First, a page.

The Sandy Gorge
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The Sandy River Gorge is an Oregon classic; the river twists its way
through a dark, mossy, Tolkein-esque gorge with some fairly challenging
and sometimes intimidating drops. This section is a great place for
aspiring class four boaters to get a feel for harder whitewater without a
lot of commitment; all of the large drops in the gorge are easy
to scout and/or portage.
Jon Fowlkes at the put-in for the Sandy Gorge
Once on the river paddlers soak up some of the best gorge scenery in the
state while cruising down the many class II-III warm up drops. The rapids
slowly build until
you get to 'Boulder', the first of four class IV rapid in the gorge.
Boulder deserves a scout because it often collects wood. In some years it
is run on the right, and some the left, but that depends on the current
wood arrangement. The left side is always a little sketchy because much
of the water goes under the huge midstream boulder marking the drop. That
said, the only portage line is over the boulders on the left side, visible
in the photo below.
Jon Fowlkes cruises down Boulder Drop.
The next few drops (Rasp Rock and Drain Hole) come in quick succession.
Rasp should always be scouted because the river funnels through a narrow,
bouldery drop that sometimes collects wood..
Pete running Rasp Rock. The log on the midstream boulder is gone now, but
more wood may appear at any time!
On my first trip down I was following Pete, and when we got to Drain Hole
and Pete said "Ok- this one is easy but it looks bad.
Just go where I go.." "Um, Ok.." I said. At Drain Hole the river rushes
down and crashes into a couple of massive boulders that have narrow, wood
filled cracks separating them. Some of the water is forced through these
narrow cracks, creating a giant sieve that is "Not where you want to be.."
to quote Pete as he instructed me how to run it as we sat in the eddy
above. After it hits the boulders the water does a ninety degree turn to
the right, and then another sharp turn to the left. Pete went first and
started far left, directly above the sieve. "Geez, that looks reeeeally
sketchy.." I thought as he appeared to plunge directly towards the
sieve... then suddenly he shot to the right and was in the eddy below. I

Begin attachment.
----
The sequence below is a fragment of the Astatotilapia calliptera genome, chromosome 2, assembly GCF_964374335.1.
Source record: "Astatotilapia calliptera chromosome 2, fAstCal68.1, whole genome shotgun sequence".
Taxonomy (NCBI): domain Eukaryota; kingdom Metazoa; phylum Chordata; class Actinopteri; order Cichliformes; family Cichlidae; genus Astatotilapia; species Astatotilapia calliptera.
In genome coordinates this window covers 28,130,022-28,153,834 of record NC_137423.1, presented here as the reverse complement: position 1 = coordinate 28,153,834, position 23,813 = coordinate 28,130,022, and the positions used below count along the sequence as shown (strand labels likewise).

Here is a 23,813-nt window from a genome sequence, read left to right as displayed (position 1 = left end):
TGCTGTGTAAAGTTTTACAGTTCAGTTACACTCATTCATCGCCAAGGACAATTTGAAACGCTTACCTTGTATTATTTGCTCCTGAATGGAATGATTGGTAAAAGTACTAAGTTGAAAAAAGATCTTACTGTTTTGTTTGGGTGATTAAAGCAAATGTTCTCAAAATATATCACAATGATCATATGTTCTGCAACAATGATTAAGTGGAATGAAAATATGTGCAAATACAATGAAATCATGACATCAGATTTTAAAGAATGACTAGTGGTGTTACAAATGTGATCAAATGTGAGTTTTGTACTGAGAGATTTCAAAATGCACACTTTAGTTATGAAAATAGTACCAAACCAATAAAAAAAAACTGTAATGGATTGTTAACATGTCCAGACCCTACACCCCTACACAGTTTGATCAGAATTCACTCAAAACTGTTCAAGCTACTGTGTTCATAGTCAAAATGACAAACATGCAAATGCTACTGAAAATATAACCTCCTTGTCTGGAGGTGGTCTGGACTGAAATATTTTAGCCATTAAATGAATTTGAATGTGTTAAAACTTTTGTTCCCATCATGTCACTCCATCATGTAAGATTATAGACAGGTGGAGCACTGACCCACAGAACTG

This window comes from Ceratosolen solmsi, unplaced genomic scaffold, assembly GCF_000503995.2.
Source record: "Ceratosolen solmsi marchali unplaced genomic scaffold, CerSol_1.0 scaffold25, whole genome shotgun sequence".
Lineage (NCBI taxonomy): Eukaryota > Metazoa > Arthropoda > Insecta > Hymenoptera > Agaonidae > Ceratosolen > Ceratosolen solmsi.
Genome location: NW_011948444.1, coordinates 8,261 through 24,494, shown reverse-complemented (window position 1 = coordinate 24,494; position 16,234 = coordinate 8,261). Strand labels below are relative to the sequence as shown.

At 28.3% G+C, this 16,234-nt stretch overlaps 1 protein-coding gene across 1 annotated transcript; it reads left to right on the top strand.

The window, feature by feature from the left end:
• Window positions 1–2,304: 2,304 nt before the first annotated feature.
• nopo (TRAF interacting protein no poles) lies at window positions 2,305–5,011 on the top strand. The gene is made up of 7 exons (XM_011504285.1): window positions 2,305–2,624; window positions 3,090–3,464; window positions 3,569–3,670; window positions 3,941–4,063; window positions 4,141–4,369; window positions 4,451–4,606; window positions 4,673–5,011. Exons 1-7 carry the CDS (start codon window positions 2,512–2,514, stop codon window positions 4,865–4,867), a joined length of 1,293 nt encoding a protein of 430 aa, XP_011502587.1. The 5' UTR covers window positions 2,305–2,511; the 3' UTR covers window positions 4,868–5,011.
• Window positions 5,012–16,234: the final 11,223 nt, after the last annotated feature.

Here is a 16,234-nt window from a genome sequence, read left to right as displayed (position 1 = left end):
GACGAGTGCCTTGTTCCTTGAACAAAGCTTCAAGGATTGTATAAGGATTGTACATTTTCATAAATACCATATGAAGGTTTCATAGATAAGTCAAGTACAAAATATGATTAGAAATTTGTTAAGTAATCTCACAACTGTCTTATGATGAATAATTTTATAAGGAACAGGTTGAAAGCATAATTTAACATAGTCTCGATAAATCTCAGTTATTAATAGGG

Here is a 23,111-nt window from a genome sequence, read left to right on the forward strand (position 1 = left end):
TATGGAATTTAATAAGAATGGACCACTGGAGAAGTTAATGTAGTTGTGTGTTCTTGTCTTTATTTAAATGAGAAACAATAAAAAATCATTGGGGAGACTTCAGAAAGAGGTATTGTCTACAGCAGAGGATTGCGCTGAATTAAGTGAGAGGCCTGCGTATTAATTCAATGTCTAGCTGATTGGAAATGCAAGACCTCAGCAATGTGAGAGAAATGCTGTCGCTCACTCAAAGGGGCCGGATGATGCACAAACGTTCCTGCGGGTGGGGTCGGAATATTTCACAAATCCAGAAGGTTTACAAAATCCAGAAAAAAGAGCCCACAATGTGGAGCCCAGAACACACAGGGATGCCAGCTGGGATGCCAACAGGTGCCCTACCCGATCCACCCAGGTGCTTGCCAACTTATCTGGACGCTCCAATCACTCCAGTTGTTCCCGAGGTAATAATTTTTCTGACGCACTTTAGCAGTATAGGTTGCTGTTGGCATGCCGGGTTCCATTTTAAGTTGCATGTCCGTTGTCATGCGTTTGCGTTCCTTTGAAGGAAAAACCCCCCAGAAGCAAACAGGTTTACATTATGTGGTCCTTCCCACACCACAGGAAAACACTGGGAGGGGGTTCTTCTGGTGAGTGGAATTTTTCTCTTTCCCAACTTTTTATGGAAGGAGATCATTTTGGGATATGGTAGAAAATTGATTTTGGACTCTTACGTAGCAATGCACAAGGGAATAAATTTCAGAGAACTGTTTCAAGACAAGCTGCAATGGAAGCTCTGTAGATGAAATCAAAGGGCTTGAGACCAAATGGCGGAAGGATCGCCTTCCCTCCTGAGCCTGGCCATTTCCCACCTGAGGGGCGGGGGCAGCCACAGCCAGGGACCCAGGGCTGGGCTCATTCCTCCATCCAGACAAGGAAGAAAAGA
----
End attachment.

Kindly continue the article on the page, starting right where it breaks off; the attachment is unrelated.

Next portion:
went next.... After I was through I figured the best way to run this one
is to not look where the water is going as you round the corner and ride
up on the pillow- it detracts somewhat from what is really a fun rapid!
Steve Stuckmeyer makes 'The Move' at Drain Hole while
Jon watches from the eddy.
The boulder sieve
that forms the 'drain hole' shown below is extremely dangerous and should
This drop is very easy to scout
portage on the right.
Downstream is some easier water above Revenue Bridge Rapid, which is easy
to scout or portage on the left side. This drop is
visible from the take-out bridge, but first-timers should take note: this
bigger than it looks! We run Revenue Bridge rapid down the meat, staying left and
going with the flow through some sizable holes...
Jon Fowlkes blasts through the main hole halfway down Revenue Bridge
Pete Giordano has run this section as much as anyone, so here's the scoop
on flows, from Pete:
A good minimum is about 2000 cfs on the Sandy internet Gauge at
There is also a new gauge below the dam which reflects the
better. This gauge basically subtracts the diversion from the dam (300-600
cfs) minus the flow in the Bull Run. I don't have a good feel for this one
but I'd say a good minimum is probably 800 or so. Max is yet to be
determined but I ran it last year at 6500-7000 cfs and it was completely
fun, the boulders at Rasp Rock covered, etc..
Lots of people use the foot gauge and that probably ranges from 9.5
ft. to 13.5 ft. respectively. I've run it at minimum summer flows of 475
cfs and everything was runnable.